Life is like honey, sticky and sweet

My favourite thing to do at the ROM during my volunteer shifts is look at the beehive and explain it to people. Since we got the new hive in a few weeks ago, the whole section has become immensely more fascinating. I am not a bug or insect person whatsoever, but those bees, THOSE BEES! They get to me. They are so beautiful and talented and hard working and wonderful. It is so easy to get lost watching them as they scuttle to and from the hive, returning with giant yellow sacks of pollen attached to their legs. You can see almost every process going on, from the queen bee laying her eggs, larvae in the cells, the cells as they are closed off for the pupae to turn into adult bees, etc. You can watch as they feed the babies, make the honey and create new cells from beeswax. Today I saw a bee carry a dead bee off the bottom of hive and take it out. It was really cool. (On a totally unrelated note: I also saw a frog pee three times last month and fed some axolotls last week. Also very cool).

Here are some not so great phone photos so you can get a sense of the area (my camera is currently MIA).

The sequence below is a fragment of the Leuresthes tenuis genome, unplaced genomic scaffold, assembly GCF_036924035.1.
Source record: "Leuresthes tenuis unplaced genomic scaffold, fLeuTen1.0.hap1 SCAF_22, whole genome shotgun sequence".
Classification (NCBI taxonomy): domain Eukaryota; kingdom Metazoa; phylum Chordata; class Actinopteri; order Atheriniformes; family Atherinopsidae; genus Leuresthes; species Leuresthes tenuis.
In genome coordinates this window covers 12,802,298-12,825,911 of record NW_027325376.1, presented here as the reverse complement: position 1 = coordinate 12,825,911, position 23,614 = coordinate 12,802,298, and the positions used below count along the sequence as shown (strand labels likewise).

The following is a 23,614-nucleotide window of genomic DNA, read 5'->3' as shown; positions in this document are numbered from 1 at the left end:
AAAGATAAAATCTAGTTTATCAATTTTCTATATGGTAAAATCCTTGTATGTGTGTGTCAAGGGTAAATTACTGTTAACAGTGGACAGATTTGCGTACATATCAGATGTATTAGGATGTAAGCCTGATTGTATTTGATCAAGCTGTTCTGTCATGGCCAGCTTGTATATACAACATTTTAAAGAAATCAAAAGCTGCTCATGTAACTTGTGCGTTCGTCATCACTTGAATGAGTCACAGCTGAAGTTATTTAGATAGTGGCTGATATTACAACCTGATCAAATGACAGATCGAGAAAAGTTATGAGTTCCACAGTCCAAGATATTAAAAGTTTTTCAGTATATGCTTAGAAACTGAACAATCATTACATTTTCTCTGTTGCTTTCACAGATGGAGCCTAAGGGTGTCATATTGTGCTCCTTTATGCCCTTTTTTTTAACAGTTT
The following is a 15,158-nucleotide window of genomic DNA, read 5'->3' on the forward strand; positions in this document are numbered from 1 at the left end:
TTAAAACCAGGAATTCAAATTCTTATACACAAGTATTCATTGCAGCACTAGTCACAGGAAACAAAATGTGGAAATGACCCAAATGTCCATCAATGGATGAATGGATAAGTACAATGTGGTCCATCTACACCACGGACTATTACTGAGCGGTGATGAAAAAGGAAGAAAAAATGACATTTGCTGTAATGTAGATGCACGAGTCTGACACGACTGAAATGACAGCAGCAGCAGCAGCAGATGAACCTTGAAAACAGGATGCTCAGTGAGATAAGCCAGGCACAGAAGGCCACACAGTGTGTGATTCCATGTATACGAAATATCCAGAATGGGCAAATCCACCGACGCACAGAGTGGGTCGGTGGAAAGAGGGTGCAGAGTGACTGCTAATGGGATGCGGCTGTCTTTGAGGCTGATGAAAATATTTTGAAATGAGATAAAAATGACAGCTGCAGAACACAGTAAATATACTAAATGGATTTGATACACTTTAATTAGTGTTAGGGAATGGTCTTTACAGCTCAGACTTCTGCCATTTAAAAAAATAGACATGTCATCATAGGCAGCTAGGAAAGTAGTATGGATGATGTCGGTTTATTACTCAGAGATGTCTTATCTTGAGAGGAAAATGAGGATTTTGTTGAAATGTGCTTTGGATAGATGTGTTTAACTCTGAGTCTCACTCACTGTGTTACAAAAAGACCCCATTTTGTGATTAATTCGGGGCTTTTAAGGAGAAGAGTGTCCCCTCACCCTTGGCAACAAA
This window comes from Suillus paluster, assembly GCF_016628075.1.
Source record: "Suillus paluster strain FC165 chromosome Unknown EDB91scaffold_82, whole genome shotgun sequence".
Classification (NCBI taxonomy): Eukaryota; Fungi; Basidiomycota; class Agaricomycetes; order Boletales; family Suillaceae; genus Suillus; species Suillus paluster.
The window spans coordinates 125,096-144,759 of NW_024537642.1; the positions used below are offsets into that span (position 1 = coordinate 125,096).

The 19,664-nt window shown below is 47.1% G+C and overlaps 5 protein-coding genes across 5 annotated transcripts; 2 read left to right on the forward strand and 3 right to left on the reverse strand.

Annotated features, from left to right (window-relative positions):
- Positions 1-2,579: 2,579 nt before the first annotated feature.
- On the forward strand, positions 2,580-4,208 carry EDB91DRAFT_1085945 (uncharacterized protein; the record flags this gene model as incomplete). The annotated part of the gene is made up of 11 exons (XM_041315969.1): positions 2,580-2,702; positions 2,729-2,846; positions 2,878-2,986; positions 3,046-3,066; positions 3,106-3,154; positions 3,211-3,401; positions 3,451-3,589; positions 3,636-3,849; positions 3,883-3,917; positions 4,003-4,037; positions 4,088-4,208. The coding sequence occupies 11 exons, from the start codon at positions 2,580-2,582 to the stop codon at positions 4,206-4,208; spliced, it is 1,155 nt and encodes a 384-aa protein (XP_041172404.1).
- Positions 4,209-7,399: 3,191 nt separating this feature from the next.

The two main books we have for bee information are The Life and Times of the Honeybee by Charles Micucci and Nature’s Little Wonders: Bees by Candace Savage. The first one is a wonderfully easy to read yet extremely informative book that presents almost everything you need to know to have a working knowledge of honeybees. I’ve read it numerous times as it can basically answer anyone’s questions. The second book offers a more poetic, literary take on bees. While I have not read it cover to cover, it goes in depth about all sorts of bees in a scientific way while at the same time presenting various artistic interpretations and appreciations of bees throughout history.

Both of these books and all my time spent watching the colony has given me a new love for the tiny little pollinators. I’ll leave you with my favourite poem from the end of the book:

When the last bee died, 
nobody noticed. Nobody put on black
or made a dirge for the death 
of honey. Nobody wrote an elegy
to apricots, no one mourned for cherries.
When the last bee died,
everyone was busy. They had things to do,
drove straight to work each morning,
straight back home each night. The roads
all seriously hummed. Besides,
the pantries were still packed
with cans of fruit cocktail in heavy syrup,
deep deep freezers full
of concentrated grape and orange juice,
stores stocked with artificial flavoring.
When the last bee died, nobody saw
the poppies winking out, nobody cried
for burdock, yarrow, wild delphinium.
Now and again a child would ask for
dandelions, quickly shushed: That pest!
And everyone is fine. The children healthy,
radish-cheeked. They play she loves me/not
with Savoy cabbage leaves, enjoy the telling
of great myths, peach and peony.
No one believes in apples any more.
     End Notes for a Small History
     Betty Lies
     “Southern Poetry Review”
     Summer 1998 Vol. XXXVIII, No. 1 page 33

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